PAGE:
Scientists are developing aqueous lithium ion batteries, these batteries use a lithium-sulfate-and-water electrolyte solution without oxygen. They are safer than standard li-ion batteries, but unfortunately the performance is still pretty poor:
However, by playing around with the aqueous solution, a group of scientists found that the pH of the liquid didn't matter much to the effectiveness of the battery. They tried removing as much oxygen as possible from the battery and readjusting the pH, and found that, in combination with carbon-coated electrodes, the batteries' capacity retention improved to 90 percent after a thousand cycles.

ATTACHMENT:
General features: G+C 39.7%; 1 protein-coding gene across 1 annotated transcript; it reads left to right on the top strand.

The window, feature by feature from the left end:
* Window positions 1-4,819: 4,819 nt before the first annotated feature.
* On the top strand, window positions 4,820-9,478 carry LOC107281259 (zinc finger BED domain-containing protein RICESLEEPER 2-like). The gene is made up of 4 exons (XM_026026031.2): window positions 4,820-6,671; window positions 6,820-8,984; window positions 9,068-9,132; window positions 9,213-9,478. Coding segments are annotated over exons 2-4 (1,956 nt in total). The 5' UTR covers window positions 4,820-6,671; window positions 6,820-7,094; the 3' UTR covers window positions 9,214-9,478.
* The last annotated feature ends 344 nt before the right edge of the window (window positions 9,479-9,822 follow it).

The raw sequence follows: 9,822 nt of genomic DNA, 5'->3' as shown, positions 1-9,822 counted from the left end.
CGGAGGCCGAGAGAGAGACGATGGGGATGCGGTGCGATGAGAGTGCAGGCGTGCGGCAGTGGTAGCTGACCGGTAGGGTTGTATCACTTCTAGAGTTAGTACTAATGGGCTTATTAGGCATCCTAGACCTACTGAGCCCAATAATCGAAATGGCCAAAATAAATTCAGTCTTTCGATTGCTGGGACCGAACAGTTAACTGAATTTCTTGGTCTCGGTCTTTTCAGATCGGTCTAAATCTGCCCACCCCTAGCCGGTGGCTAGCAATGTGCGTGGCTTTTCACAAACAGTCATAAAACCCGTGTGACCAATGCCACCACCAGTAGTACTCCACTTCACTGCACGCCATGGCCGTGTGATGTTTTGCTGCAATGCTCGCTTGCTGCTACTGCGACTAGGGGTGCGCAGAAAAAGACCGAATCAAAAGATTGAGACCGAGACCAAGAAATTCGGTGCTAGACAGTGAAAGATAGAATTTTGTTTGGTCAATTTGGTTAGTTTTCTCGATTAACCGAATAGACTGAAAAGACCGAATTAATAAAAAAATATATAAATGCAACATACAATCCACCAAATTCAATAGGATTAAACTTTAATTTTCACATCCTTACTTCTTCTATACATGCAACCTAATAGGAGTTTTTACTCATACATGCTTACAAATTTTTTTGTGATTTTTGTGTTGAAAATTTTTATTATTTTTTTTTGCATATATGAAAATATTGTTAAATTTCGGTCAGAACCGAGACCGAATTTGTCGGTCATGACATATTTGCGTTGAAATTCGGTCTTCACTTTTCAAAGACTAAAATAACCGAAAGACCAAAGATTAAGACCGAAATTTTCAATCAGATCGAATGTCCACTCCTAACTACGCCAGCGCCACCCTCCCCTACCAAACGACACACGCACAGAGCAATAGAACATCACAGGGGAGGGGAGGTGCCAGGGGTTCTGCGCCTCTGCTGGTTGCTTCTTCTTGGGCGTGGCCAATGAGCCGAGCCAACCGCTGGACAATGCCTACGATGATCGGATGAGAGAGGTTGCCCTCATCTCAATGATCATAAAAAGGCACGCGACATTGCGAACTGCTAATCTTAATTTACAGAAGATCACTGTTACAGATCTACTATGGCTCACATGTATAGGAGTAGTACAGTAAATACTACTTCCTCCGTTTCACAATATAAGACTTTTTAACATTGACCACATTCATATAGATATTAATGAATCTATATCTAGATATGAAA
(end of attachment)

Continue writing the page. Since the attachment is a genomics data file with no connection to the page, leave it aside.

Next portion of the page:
So will notebook batteries soon last forever, impervious to trifles like charge cycles? Unlikely— the battery with the impressive retention only provided about 10 minutes of power. Another similar battery that lasted eight hours at low current output retained 85 percent capacity after only 50 cycles.